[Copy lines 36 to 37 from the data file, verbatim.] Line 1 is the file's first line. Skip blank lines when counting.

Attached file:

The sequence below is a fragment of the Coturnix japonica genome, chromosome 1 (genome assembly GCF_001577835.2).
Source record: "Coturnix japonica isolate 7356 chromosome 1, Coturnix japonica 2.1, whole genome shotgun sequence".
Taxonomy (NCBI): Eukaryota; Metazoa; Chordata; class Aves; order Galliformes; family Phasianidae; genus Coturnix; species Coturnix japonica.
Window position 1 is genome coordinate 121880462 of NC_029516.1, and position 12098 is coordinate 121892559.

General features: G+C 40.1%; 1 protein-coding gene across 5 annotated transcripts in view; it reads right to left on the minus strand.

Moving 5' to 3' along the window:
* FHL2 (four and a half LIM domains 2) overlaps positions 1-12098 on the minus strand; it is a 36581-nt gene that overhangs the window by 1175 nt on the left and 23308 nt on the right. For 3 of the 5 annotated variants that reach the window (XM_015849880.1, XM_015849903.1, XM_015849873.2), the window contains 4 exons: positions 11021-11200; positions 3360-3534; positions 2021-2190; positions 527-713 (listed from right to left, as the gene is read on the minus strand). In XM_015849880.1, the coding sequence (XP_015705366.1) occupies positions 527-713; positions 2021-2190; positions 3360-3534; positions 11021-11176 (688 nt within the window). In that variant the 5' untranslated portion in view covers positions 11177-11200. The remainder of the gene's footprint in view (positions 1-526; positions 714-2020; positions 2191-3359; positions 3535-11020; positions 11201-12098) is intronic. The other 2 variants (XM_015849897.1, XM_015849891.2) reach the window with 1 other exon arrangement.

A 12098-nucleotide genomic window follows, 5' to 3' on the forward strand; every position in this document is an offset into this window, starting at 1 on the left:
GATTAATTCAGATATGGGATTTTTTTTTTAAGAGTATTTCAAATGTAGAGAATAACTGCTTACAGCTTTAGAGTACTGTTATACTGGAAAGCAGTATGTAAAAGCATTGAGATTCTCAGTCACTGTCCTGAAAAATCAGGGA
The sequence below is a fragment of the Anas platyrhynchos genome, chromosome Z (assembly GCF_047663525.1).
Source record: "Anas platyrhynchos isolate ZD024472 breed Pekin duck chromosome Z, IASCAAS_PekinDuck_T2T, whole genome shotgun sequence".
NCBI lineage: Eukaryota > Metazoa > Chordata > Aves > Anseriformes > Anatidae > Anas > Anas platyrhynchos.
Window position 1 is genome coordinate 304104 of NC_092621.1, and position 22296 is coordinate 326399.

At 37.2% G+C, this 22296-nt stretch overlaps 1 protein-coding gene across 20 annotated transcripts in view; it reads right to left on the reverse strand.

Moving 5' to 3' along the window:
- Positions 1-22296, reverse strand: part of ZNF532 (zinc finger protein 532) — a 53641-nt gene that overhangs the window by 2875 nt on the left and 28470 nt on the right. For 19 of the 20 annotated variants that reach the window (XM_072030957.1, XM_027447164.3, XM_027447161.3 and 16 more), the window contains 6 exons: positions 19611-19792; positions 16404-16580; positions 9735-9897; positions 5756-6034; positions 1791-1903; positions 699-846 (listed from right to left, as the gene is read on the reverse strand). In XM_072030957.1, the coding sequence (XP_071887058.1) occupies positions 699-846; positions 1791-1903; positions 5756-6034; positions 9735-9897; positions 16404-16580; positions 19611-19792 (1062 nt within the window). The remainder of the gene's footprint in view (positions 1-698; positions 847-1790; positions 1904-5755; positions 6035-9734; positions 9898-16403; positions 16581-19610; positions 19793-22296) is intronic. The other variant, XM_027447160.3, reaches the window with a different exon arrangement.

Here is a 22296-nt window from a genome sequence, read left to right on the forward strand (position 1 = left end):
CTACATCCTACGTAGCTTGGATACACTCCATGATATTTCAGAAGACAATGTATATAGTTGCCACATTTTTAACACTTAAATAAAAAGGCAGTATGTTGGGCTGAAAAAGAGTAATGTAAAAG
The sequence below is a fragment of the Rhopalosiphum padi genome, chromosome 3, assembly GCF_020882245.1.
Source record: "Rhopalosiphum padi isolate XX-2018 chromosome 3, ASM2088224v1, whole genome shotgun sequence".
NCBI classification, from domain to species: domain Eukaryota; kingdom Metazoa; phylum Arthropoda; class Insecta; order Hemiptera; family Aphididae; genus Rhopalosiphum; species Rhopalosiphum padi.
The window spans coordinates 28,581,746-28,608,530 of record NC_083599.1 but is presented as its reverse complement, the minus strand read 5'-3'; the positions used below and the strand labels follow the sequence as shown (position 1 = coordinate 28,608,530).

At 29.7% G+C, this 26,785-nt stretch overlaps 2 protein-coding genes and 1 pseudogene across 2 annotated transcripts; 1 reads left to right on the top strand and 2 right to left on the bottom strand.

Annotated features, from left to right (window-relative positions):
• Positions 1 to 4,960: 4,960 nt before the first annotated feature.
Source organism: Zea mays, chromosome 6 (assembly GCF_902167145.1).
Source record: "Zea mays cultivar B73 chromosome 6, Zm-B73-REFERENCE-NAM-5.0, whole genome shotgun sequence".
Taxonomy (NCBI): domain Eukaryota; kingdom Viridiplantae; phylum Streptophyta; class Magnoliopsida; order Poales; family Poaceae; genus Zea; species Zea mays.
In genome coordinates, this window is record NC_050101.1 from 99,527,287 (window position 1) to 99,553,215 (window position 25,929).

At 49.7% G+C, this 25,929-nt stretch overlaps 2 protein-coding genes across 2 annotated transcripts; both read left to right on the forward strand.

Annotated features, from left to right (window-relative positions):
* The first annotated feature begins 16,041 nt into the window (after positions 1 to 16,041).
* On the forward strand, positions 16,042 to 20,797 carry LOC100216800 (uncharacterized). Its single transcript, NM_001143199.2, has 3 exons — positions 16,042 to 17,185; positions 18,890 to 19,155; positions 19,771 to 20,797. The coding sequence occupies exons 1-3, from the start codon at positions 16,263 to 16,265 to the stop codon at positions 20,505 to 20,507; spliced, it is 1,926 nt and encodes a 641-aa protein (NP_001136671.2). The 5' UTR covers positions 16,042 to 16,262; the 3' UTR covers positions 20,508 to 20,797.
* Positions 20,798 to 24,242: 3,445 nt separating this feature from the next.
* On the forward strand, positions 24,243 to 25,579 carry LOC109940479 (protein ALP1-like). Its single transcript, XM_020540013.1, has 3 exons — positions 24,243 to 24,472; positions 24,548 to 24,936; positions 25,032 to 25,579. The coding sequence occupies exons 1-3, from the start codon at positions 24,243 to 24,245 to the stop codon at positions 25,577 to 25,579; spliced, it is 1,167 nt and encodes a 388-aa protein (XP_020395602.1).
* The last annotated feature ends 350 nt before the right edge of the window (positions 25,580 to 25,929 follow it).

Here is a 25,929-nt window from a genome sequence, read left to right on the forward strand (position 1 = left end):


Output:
* The last annotated feature ends 350 nt before the right edge of the window (positions 25,580 to 25,929 follow it).

Here is a 25,929-nt window from a genome sequence, read left to right on the forward strand (position 1 = left end):